How to prevent the context of the COVID-19 pandemic from generating anguish and fear in young children. For UNICEF, it is very important that responsible adults can contain them emotionally.

Saturated after the second day of preventive isolation ordered by the Government,

unable to see their friends at school and do their favorite activities

Martina, 9, exclaimed with annoyance: “All because of a Chinese man who took bat soup!”

Martina’s case is just one example of

How the current coronavirus pandemic can be seen from the eyes of a child

. Although sometimes we suppose them safe from the enormous amount of information -real or false- that circulates these days through the traditional media and social networks, boys and girls are equally exposed and,

on many occasions, without the appropriate tools to discern all that material without distress

. And although, a priori, their exits and comments may be funny, they are revealing another worrying aspect:

the risk that, without adequate adult mediation, all the information they receive encourages them to build stereotypes and prejudices

.

That is why, in the last hours, Unicef ​​came out to alert for what they consider one of the secondary impacts of the virus:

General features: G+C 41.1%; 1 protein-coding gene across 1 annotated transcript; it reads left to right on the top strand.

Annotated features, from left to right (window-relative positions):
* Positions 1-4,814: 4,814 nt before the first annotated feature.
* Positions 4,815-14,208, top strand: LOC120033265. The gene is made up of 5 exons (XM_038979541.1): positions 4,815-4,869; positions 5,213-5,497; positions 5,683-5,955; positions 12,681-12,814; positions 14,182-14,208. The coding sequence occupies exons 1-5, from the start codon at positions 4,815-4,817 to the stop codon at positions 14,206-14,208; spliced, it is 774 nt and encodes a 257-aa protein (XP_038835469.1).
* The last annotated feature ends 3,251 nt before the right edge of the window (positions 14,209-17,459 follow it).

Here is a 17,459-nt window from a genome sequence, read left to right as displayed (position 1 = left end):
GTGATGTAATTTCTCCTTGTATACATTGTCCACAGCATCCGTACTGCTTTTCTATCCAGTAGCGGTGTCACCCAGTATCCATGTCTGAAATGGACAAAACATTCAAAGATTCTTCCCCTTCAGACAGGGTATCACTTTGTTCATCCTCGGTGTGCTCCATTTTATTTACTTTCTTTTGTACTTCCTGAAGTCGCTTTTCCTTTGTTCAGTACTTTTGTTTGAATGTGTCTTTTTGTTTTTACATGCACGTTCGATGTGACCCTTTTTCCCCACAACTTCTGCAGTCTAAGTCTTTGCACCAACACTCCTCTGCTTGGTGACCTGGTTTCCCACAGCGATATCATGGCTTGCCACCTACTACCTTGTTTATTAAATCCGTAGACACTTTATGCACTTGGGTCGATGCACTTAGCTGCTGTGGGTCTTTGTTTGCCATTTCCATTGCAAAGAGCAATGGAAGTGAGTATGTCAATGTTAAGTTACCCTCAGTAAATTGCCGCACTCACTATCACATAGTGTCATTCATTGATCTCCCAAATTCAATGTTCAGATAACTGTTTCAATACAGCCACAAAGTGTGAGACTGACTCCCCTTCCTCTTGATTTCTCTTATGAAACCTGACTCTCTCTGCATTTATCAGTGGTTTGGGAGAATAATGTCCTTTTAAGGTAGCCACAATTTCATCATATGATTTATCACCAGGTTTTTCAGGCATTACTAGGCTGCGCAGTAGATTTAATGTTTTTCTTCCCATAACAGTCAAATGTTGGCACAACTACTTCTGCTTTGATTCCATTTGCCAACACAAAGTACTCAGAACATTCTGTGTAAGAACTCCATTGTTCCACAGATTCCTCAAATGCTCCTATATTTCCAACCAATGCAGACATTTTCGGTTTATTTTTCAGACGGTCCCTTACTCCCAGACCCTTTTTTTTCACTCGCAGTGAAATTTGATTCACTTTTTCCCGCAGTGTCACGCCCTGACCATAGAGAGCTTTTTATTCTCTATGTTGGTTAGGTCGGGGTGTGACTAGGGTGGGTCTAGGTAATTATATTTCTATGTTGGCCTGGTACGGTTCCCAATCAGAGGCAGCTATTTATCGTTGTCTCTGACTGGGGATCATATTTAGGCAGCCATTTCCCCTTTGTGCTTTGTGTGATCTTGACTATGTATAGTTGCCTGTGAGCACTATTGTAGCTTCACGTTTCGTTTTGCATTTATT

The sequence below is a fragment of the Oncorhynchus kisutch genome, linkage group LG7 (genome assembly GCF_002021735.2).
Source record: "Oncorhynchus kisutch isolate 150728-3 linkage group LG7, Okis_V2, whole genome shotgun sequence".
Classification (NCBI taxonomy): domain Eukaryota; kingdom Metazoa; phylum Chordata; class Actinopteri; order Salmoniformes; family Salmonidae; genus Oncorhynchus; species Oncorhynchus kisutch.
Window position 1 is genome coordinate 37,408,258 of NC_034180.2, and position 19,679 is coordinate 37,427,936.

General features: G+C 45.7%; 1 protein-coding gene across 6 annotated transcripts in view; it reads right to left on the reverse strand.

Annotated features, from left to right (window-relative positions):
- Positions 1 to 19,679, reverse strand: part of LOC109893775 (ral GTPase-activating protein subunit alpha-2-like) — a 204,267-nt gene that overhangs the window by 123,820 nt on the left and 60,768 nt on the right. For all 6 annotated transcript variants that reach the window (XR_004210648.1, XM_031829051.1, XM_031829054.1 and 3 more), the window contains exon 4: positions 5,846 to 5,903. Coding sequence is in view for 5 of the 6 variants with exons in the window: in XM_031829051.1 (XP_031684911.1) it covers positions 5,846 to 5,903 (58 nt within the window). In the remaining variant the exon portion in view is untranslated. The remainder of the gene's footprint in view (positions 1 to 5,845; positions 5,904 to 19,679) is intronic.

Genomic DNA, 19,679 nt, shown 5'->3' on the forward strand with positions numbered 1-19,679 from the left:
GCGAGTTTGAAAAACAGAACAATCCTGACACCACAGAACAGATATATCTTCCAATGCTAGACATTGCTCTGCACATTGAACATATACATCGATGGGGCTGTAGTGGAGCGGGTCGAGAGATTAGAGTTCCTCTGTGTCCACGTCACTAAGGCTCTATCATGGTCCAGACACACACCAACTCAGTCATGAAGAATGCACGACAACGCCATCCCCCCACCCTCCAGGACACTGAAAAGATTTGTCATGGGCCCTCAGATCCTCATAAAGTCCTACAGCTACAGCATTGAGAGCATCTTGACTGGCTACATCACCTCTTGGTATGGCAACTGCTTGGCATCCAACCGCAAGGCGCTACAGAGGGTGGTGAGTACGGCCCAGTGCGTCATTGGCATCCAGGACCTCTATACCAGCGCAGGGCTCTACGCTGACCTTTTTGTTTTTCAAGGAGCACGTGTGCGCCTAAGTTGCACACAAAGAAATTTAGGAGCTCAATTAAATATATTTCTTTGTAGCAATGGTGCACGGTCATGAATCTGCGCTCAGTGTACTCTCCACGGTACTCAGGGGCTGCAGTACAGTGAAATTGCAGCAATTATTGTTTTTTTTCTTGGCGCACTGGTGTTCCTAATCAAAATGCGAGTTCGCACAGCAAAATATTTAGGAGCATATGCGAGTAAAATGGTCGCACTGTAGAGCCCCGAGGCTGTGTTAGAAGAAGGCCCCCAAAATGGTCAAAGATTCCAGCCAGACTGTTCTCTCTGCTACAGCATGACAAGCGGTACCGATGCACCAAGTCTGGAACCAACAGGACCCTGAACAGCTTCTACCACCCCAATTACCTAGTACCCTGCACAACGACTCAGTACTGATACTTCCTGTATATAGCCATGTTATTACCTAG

the anguish, uncertainty, fears and anxiety that this context generates in the youngest

, variable according to age. And he stressed the importance of responsible adults being able to contain them emotionally.

“In this age of overinformation it is essential to talk to the boys.

We must have an open conversation with them but differentiated, according to age

. Although with the older ones you can have a conversation in a more or less traditional way,

with the little ones we will have to look for other more playful alternatives

“he recommends, in dialogue with

THE NATION

, Luisa Brumana, medical epidemiologist and representative of Unicef ​​Argentina, an institution that has just published a guide in this regard: “Coronavirus (COVID-19). What fathers, mothers and educators should know: how to protect sons, daughters and students” .

The aforementioned report, which can be found on its website or

clicking here

,

provides material so that adults can truthfully answer the main questions about the virus

: what it is, how it is transmitted, what prevention guidelines are essential, recommendations for pregnant women, during lactation and when traveling. It also includes clues on how to pass this information on to children.

“We suggest: listen to them.

It is very important to invite them to speak and to know what their concerns are.

“adds Brumana, who emphasizes that the current social climate in which we are immersed, and which includes the alteration of numerous daily routines, generates a lot of uncertainty for the children.

We ask the private and public sectors for special flexibility in the way parents, caregivers and adults work, so that they can accompany children and adolescents at this time.

, in their homes, in the emotional support that the little ones need and in the continuity of their studies, those who are in school, “said the specialist.